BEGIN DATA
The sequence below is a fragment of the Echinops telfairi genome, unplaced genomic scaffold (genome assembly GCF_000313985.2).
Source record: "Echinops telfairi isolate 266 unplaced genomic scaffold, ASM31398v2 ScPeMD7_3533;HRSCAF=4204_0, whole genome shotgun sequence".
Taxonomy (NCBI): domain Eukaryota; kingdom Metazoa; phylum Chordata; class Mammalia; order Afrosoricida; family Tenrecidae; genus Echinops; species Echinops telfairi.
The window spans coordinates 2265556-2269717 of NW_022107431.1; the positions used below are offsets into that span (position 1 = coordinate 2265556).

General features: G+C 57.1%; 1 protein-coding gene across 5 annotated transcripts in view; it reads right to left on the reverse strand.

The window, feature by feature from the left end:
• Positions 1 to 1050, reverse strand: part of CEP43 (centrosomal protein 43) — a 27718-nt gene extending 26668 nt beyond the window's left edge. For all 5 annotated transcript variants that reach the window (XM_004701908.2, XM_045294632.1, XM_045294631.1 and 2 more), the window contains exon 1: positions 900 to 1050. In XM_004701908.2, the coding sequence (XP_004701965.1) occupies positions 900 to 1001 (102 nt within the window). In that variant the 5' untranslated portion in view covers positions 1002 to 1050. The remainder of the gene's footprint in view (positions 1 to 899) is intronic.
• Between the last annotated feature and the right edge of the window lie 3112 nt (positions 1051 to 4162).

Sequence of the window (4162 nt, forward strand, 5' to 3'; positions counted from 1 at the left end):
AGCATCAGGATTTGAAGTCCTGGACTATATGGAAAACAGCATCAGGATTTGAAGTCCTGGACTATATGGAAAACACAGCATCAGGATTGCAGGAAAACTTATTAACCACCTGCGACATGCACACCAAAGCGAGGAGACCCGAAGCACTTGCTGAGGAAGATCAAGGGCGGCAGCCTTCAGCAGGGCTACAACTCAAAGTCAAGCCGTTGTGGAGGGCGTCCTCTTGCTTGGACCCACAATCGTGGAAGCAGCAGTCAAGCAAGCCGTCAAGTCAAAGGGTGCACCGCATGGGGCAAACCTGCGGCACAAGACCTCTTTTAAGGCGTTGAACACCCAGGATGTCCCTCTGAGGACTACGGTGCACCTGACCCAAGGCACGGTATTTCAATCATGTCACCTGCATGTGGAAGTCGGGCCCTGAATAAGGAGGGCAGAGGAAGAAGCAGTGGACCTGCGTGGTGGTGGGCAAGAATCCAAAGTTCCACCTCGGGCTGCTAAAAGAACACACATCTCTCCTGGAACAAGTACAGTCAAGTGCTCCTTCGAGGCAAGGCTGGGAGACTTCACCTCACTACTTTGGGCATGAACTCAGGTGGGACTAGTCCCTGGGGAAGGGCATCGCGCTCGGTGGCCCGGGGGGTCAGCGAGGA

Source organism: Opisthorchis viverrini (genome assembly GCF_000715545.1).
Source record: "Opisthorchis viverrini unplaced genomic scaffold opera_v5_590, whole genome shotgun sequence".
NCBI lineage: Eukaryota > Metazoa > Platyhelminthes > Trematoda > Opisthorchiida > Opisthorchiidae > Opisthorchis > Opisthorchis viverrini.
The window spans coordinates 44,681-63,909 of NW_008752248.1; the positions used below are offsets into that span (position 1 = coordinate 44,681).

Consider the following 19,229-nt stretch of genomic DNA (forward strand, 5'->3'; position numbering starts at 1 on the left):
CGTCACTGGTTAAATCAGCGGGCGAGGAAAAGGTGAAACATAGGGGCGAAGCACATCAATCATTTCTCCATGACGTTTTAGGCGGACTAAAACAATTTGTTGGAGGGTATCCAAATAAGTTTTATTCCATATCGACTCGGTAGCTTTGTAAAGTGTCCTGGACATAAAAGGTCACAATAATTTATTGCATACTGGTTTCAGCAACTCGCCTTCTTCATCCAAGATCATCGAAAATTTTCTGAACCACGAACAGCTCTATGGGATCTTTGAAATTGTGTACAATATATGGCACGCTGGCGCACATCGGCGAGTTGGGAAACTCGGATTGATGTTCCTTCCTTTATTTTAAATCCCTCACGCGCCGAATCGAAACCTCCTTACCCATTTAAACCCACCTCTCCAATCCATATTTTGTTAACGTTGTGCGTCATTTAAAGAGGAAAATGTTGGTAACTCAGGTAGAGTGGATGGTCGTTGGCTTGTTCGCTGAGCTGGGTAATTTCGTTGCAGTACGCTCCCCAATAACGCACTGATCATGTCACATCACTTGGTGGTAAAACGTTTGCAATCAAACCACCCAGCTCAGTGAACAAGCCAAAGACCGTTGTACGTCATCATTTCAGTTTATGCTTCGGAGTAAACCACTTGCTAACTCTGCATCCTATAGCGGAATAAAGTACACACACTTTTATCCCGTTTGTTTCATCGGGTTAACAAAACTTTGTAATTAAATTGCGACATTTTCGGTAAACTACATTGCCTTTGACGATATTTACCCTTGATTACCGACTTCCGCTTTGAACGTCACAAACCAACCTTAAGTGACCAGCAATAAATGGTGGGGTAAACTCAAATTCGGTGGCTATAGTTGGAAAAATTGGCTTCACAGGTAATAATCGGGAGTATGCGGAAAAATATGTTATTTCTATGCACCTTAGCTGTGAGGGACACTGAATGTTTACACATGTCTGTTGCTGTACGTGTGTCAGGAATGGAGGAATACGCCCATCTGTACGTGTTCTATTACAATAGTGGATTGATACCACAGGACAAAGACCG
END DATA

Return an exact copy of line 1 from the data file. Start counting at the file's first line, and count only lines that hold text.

The sequence below is a fragment of the Echinops telfairi genome, unplaced genomic scaffold (genome assembly GCF_000313985.2).